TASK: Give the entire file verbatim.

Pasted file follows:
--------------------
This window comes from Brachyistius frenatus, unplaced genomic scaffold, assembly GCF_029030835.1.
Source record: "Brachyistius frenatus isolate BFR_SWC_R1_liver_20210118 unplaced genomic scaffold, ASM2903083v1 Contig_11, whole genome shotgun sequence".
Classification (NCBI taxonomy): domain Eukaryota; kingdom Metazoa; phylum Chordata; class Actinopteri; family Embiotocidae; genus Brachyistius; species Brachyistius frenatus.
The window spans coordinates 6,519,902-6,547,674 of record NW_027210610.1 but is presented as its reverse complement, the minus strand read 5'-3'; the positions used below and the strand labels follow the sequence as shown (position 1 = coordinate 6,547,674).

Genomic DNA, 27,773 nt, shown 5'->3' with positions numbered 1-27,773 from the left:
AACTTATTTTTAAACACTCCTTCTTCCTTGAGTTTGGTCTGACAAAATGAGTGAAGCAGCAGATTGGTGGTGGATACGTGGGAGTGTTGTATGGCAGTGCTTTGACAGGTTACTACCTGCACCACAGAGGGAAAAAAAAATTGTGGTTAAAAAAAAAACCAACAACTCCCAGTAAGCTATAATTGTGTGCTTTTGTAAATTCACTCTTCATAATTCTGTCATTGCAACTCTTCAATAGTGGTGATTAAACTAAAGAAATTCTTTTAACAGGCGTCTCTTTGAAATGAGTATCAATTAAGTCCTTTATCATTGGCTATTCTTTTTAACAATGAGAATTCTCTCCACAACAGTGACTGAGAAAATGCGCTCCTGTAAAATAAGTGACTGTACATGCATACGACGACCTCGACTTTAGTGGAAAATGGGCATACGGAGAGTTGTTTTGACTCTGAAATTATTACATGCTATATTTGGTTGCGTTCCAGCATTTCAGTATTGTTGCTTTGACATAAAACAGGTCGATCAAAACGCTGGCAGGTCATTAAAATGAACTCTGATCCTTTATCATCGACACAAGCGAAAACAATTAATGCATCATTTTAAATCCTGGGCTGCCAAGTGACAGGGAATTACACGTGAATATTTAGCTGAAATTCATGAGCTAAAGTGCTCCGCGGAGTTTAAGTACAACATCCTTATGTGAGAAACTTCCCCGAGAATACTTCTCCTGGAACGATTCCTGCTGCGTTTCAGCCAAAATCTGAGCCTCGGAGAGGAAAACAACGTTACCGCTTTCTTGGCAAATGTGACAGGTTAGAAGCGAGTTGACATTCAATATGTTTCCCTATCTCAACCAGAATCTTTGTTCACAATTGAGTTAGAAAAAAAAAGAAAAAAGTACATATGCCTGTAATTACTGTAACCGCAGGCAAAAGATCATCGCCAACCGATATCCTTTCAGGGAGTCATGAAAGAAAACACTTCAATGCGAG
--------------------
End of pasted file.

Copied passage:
This window comes from Brachyistius frenatus, unplaced genomic scaffold, assembly GCF_029030835.1.
Source record: "Brachyistius frenatus isolate BFR_SWC_R1_liver_20210118 unplaced genomic scaffold, ASM2903083v1 Contig_11, whole genome shotgun sequence".
Classification (NCBI taxonomy): domain Eukaryota; kingdom Metazoa; phylum Chordata; class Actinopteri; family Embiotocidae; genus Brachyistius; species Brachyistius frenatus.
The window spans coordinates 6,519,902-6,547,674 of record NW_027210610.1 but is presented as its reverse complement, the minus strand read 5'-3'; the positions used below and the strand labels follow the sequence as shown (position 1 = coordinate 6,547,674).

Genomic DNA, 27,773 nt, shown 5'->3' with positions numbered 1-27,773 from the left:
AACTTATTTTTAAACACTCCTTCTTCCTTGAGTTTGGTCTGACAAAATGAGTGAAGCAGCAGATTGGTGGTGGATACGTGGGAGTGTTGTATGGCAGTGCTTTGACAGGTTACTACCTGCACCACAGAGGGAAAAAAAAATTGTGGTTAAAAAAAAAACCAACAACTCCCAGTAAGCTATAATTGTGTGCTTTTGTAAATTCACTCTTCATAATTCTGTCATTGCAACTCTTCAATAGTGGTGATTAAACTAAAGAAATTCTTTTAACAGGCGTCTCTTTGAAATGAGTATCAATTAAGTCCTTTATCATTGGCTATTCTTTTTAACAATGAGAATTCTCTCCACAACAGTGACTGAGAAAATGCGCTCCTGTAAAATAAGTGACTGTACATGCATACGACGACCTCGACTTTAGTGGAAAATGGGCATACGGAGAGTTGTTTTGACTCTGAAATTATTACATGCTATATTTGGTTGCGTTCCAGCATTTCAGTATTGTTGCTTTGACATAAAACAGGTCGATCAAAACGCTGGCAGGTCATTAAAATGAACTCTGATCCTTTATCATCGACACAAGCGAAAACAATTAATGCATCATTTTAAATCCTGGGCTGCCAAGTGACAGGGAATTACACGTGAATATTTAGCTGAAATTCATGAGCTAAAGTGCTCCGCGGAGTTTAAGTACAACATCCTTATGTGAGAAACTTCCCCGAGAATACTTCTCCTGGAACGATTCCTGCTGCGTTTCAGCCAAAATCTGAGCCTCGGAGAGGAAAACAACGTTACCGCTTTCTTGGCAAATGTGACAGGTTAGAAGCGAGTTGACATTCAATATGTTTCCCTATCTCAACCAGAATCTTTGTTCACAATTGAGTTAGAAAAAAAAAGAAAAAAGTACATATGCCTGTAATTACTGTAACCGCAGGCAAAAGATCATCGCCAACCGATATCCTTTCAGGGAGTCATGAAAGAAAACACTTCAATGCGAG